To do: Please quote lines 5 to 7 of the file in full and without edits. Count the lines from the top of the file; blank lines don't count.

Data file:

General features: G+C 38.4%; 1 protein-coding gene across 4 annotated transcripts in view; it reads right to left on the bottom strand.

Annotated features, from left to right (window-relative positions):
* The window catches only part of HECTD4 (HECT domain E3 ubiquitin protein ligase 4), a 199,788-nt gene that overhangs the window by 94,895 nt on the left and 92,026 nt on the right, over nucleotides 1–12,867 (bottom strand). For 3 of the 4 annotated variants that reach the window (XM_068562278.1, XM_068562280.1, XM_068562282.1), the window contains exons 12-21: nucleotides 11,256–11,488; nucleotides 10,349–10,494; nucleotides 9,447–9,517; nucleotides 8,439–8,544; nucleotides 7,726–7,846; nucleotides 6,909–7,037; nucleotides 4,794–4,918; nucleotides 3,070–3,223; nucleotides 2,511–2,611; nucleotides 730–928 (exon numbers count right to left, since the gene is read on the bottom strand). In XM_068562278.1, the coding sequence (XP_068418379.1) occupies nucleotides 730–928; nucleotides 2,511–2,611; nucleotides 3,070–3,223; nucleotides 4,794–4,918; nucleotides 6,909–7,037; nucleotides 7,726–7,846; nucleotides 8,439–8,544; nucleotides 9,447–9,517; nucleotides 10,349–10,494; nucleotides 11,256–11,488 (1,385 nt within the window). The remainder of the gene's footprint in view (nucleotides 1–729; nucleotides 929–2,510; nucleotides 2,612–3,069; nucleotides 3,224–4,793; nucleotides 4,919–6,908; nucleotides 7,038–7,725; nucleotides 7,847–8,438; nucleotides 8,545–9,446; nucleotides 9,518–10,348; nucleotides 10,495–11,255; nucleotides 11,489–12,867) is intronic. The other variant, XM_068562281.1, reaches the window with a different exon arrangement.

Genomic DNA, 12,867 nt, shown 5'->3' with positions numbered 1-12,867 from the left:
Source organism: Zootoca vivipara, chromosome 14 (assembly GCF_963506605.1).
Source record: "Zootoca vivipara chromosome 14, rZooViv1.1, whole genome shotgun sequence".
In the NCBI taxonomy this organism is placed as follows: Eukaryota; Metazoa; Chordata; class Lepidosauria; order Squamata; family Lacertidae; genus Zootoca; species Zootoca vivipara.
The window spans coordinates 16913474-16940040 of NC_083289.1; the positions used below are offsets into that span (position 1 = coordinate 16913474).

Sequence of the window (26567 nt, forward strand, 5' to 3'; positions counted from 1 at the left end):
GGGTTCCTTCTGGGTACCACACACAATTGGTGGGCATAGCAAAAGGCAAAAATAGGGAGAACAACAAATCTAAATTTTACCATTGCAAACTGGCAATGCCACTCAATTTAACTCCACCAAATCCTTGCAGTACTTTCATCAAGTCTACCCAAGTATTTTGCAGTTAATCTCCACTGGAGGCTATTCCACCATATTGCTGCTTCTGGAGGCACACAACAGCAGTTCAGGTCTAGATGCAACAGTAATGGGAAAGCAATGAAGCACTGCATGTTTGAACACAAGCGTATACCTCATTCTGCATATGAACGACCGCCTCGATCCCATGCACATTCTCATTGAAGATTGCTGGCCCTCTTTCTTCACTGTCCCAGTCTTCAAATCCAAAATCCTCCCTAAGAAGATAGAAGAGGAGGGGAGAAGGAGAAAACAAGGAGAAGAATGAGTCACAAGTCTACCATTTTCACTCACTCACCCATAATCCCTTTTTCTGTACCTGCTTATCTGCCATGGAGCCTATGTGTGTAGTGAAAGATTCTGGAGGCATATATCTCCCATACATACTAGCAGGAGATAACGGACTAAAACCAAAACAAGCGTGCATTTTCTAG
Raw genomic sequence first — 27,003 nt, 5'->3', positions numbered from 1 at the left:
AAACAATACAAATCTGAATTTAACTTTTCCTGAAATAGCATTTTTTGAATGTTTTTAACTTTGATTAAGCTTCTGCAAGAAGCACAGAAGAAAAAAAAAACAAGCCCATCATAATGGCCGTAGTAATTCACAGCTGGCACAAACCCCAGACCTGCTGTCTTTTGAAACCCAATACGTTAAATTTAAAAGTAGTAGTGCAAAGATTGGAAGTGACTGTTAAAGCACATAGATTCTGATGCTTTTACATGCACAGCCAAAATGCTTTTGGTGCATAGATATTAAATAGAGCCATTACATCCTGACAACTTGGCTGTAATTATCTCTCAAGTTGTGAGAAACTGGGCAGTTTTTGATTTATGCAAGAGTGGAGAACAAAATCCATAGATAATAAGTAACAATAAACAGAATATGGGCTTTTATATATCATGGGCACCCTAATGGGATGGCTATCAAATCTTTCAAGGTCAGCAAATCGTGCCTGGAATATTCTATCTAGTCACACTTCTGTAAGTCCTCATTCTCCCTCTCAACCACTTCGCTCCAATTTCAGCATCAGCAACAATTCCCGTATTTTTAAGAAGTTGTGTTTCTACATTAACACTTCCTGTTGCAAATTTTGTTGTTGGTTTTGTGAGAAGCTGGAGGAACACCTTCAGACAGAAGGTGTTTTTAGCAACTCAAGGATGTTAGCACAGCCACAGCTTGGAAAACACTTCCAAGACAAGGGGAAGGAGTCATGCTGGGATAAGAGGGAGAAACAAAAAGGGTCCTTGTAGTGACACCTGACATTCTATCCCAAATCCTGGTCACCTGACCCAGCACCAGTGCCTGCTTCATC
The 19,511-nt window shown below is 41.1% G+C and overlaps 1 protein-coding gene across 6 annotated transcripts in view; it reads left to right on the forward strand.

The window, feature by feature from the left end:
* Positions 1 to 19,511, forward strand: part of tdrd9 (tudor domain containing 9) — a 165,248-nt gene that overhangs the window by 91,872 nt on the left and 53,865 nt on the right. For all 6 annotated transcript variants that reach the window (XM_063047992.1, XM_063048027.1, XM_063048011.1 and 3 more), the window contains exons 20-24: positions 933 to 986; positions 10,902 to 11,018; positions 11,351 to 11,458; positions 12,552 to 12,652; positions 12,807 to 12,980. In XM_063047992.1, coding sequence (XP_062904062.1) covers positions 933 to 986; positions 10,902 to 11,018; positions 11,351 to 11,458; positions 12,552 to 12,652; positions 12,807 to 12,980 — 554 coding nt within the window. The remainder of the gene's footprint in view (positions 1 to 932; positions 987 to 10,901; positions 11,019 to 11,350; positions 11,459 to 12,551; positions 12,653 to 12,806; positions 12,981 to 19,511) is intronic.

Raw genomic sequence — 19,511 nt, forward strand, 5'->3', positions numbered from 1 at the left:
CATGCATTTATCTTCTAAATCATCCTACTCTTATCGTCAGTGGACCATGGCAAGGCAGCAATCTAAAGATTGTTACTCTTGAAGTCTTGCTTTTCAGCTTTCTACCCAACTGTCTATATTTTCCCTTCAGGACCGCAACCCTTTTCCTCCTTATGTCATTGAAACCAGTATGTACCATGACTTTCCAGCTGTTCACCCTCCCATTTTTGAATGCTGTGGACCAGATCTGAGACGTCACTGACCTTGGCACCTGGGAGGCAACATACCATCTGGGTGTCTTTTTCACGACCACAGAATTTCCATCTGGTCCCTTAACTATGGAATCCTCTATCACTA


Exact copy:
Source organism: Zootoca vivipara, chromosome 14 (assembly GCF_963506605.1).
Source record: "Zootoca vivipara chromosome 14, rZooViv1.1, whole genome shotgun sequence".
In the NCBI taxonomy this organism is placed as follows: Eukaryota; Metazoa; Chordata; class Lepidosauria; order Squamata; family Lacertidae; genus Zootoca; species Zootoca vivipara.